#32 - CYBERSECURITY & FACTORY OF THE FUTURE

Keeping Birds at Bay with Lasers

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Birds are real pests in many situations, and can constitute a significant hazard for airplanes. While most attempts to control bird landings in the past have failed, a new laser technology seems to be working well.


In the Netherlands, Bird Control Group and the Technical University of Delft have teamed to develop laser technology which is achieving success rates of up to 100%. 
Both organizations dedicated years of research to develop the ultimate laser beam. This was accomplished by applying a combination of highly precise optics, filtering and light frequencies. By using this technology, the company says it has come up with an effective, yet harmless method of repelling birds.

The company’s Agrilaser Autonomic is a stationary installation which works automatically. The Agrilaser and Aerolaser Handheld devices are compact portable units which can be used in a wide variety of situations. Steinar Henskes, chief executive officer of Bird Control Group, said their systems reduce the number of birds by 70 to 100%.

The principle of repelling birds with a laser beam is inspired by nature. Birds perceive the approaching laser beam as a physical object. It stimulates their survival instinct, causing the birds to fly away. That is the same reflex as a car that drives towards birds. This is a different stimuli as sound, which is a sign for a physical danger but there is nothing visible. It is also different from a stationary danger, like the old fashioned scarecrow. This is visible but does not move towards birds and therefore causes habituation.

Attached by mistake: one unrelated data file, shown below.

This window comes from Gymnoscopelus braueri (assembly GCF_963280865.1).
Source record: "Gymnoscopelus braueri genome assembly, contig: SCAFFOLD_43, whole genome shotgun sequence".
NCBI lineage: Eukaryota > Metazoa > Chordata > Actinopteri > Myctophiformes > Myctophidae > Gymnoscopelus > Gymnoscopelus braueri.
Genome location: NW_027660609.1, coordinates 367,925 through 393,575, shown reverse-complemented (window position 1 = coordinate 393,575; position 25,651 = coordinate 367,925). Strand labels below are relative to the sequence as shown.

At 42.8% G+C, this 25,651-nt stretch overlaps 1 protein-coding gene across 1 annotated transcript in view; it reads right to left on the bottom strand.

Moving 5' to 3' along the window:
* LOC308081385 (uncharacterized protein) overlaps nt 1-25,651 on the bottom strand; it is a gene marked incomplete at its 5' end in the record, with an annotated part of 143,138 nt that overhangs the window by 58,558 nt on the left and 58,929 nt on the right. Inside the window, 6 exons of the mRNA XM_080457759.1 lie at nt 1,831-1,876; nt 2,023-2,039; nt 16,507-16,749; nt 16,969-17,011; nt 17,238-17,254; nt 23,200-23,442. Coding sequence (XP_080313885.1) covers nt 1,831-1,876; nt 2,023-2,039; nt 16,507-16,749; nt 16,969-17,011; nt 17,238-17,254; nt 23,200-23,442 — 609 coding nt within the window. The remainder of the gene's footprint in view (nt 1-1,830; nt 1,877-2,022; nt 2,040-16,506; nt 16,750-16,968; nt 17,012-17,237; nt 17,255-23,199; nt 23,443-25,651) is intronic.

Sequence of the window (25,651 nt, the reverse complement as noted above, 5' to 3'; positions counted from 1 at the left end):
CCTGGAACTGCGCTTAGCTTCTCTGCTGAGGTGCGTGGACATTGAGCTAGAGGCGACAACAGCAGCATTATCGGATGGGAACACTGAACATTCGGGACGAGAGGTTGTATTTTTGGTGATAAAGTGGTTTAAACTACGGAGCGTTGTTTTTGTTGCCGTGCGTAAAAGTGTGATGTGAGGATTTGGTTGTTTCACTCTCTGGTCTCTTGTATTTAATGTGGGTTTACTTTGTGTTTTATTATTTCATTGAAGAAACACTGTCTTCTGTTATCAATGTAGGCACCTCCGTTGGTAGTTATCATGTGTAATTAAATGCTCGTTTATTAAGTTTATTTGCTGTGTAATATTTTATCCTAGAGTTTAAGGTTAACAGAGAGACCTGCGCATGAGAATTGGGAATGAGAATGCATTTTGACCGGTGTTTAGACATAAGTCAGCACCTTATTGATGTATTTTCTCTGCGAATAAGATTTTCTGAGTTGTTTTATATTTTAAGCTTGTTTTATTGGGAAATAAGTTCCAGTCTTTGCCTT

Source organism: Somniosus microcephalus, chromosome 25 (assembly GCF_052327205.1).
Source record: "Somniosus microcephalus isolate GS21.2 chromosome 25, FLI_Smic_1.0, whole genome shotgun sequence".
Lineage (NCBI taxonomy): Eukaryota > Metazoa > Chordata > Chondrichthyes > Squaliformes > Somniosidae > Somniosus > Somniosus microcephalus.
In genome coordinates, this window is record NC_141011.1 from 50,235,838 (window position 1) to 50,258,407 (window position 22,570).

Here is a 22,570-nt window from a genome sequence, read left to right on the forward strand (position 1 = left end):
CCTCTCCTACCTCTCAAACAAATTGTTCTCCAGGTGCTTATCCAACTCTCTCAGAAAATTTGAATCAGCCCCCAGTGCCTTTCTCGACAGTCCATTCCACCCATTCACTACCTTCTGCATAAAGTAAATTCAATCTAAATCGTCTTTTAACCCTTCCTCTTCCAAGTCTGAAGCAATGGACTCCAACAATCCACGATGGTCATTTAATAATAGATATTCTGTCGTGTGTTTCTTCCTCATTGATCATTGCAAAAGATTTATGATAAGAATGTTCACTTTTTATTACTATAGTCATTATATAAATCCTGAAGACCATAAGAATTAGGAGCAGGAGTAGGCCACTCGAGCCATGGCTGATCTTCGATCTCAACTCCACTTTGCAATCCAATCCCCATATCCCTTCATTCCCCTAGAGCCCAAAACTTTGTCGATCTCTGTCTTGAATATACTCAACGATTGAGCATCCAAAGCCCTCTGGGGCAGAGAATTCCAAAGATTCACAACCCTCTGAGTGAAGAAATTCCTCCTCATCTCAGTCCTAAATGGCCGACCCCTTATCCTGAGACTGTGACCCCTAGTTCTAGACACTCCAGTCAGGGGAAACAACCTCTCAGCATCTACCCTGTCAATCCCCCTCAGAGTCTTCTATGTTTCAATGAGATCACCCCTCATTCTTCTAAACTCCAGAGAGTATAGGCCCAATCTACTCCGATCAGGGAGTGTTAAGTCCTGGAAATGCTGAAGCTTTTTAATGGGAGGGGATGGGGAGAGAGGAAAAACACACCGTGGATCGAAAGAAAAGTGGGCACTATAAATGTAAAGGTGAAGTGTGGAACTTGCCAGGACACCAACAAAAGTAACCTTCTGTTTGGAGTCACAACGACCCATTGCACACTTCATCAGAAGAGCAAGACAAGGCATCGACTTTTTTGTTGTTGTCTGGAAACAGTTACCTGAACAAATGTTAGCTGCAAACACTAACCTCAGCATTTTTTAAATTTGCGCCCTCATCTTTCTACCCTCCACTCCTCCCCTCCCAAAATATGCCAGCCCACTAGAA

Courtesy of Bird Control Group

Courtesy of Bird Control Group

According to Henskes, the technology has been developed to go into safe mode when using at airports, so as not to disturb aircraft landing or taking off nor to affect pilots.  

We developed a patented safety feature which measures when the laser beam is projecting into a predefined dangerous area and switches it off. We call it the Horizon Safety System.

The laser can also be set to point directly at the ground and is only used to disperse birds resting on the ground or on man made structures. In the case of airports it should never be pointed into the sky, therefore not shining directly into planes or pilot eyes.

An English organic egg farm in West Sussex has found an original use for the new technology. Orchard Eggs installed the laser system to scare off migratory birds, preventing them mixing with the farm’s chickens. This allows the chickens to stay outdoors without fear of bird flu contamination.

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